As a young boy growing up in Collingwood , I was blessed to have Dr. Donald McKay both as a doctor and a dear family friend. It was he who was responsible for bringing me into this world (yes folks, blame him), and he would always refer to me as "his boy." He was the last of a breed of family physicians who cared enough about their patients to make house calls, doing this this often with his "black bag" at his side. It was he along with my grandparents who fostered in me my lasting love and passion for the heritage and history of our wonderful town.
In addition to loving history, I was also obsessed with the McKay's beautiful home. To the younger me, it represented a "Gone With the Wind" fantasy brought to Collingwood. I was ever so fortunate enough to have a personal tour of this wonderful house so long ago, and the McKay's kindness left a lasting impression on me. Although the family have called this beautiful structure home since 1952, theirs was not the first "physician family" to reside there.
242 Third Street came into being as the ornate excesses of the Victorian era were fading away. The early 20th century saw a renewed interest in the solid respectability of architecture in the Classical tradition. Thus, this beautiful 2 and a half storey home in brick is a remarkable example of the style known as "Colonial Revival." Built in 1907-08, the 6 bedroom home was designed by Collingwood architect John Wilson for retired lumber mill manager Charles Pitt. Mr. Pitt was an avid hunter, and his primary specification was that there be a space sufficient enough on the second floor landing to display a moosehead with a sixty-six inch antler span. Not only did this request produce a magnificent central staircase that splits into two at the central landing, Mr. Wilson also included a ram's head motif in the design which is repeated throughout the house - in the capitals of the ionic columns on the portico, the interior front door surround, and the oak octagonal columns surrounding the staircase.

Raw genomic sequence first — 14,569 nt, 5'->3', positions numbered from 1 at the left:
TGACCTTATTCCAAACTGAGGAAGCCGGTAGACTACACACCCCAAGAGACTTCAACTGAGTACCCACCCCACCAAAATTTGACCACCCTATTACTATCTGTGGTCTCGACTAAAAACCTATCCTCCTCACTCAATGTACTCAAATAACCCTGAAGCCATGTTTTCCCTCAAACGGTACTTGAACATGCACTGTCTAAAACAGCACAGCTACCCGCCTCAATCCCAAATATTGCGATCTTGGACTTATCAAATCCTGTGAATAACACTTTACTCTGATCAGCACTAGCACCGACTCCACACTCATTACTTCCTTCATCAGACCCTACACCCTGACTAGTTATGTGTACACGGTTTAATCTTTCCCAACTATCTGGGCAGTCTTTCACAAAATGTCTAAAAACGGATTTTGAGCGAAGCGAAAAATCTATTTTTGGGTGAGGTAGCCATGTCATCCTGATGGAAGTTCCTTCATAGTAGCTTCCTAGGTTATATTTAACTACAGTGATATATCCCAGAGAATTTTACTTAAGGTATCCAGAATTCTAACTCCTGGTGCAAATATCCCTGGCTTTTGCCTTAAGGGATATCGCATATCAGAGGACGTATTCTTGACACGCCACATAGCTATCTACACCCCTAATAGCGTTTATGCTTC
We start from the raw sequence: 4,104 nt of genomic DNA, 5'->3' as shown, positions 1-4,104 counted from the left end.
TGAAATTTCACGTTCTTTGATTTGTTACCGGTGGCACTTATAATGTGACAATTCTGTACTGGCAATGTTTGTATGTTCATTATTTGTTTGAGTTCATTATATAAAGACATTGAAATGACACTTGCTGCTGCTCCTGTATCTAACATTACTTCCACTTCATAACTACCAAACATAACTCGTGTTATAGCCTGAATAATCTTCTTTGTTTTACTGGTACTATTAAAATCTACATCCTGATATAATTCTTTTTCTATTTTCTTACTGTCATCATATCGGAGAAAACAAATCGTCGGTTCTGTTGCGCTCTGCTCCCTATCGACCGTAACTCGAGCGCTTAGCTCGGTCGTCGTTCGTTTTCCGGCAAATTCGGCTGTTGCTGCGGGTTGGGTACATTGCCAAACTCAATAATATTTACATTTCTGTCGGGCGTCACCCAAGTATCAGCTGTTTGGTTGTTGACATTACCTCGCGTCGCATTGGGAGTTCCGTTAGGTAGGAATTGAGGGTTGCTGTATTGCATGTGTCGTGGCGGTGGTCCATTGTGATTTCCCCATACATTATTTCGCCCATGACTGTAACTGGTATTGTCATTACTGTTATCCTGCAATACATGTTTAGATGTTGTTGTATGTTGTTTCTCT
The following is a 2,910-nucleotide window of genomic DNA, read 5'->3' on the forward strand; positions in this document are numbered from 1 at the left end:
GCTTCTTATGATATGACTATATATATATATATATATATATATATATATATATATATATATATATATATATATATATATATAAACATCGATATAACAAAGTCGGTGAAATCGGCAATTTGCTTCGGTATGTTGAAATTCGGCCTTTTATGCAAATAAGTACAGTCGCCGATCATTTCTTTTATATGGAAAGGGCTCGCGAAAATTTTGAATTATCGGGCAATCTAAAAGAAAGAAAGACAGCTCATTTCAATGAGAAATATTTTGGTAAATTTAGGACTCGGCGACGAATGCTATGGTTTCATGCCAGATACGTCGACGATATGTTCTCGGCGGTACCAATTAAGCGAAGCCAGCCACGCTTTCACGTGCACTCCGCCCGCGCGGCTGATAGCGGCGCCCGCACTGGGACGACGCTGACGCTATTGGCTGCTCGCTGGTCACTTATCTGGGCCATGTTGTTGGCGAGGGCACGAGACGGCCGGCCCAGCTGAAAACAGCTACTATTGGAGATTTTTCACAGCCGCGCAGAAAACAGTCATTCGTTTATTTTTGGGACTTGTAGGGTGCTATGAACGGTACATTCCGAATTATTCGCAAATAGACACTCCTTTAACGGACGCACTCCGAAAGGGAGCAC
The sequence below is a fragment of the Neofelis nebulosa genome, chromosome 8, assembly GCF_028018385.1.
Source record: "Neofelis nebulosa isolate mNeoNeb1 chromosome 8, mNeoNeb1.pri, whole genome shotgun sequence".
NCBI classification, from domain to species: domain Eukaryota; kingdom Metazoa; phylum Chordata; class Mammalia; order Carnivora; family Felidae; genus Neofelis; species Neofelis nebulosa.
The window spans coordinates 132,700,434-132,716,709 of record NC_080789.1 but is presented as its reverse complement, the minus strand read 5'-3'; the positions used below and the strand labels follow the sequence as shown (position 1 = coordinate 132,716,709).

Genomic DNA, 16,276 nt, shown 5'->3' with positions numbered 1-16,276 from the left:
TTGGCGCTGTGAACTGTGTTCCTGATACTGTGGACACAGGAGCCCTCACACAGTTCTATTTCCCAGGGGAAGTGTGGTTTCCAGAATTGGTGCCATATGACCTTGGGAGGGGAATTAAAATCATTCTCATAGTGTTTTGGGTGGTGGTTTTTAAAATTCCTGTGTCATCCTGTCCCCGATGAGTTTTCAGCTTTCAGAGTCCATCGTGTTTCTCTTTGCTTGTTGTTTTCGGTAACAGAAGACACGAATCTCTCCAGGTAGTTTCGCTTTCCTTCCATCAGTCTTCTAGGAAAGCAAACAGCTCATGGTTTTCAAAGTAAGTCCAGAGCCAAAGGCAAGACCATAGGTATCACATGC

On the exterior, the monumental portico is supported by two impressive ionic columns and shades a semi-circular second storey balcony with vase shaped pickets. There are also a liberal scattering of Palladian windows decorating the side and rear facades which was also a detail quite popular at the time. One particular detail of note is the side "porte cochere" where buggies and coaches could be safely parked for easy entrance. Capping off the structure is an original slate roof which is also indicative of the style of the era.
Construction of the home commenced in October of 1907, and according to "The Enterprise-Messenger", the handsome home would be completed at a cost of $20,000 and include 5 fireplaces, leaded glass, French doors, and a bell system for summoning the servants. The home is surrounded by an original cast iron fence, and there is even a very rare and unique cast iron "horsehead" hitching post still standing watch at the bottom of the walkway.
After serving on town council for several years, Charles Pitt passed away from typhoid fever in 1927. The following year his widow Ella sold the home to Dr. Alexander McFaul for $6,250. Not only was Dr.McFaul a gifted surgeon, he also served as Mayor of Collingwood and Chairman of the Board of Education. He passed away in 1951 at the age of 89.
The McKay's - Donald and Frances and their four children moved in a year later, and the home has remained in the family ever since. One lasting memory I have is of the annual Christmas tree that Dr. McKay would put out festively lit on the upper portico. Sadly, the elder McKay's are no longer with us, and their son Ian who inherited it passed away in October of 2015. The house has now passed on down the family tree to Ian's children Jenn and Andrew who are committed to breathing new life into this very special family home.
|A 1960's image of the McKay family at the bottom of the central staircase. From left to right, Dr. Donald McKay, daughter Nora, son Don, wife Frances, and sons Ian & Stuart.|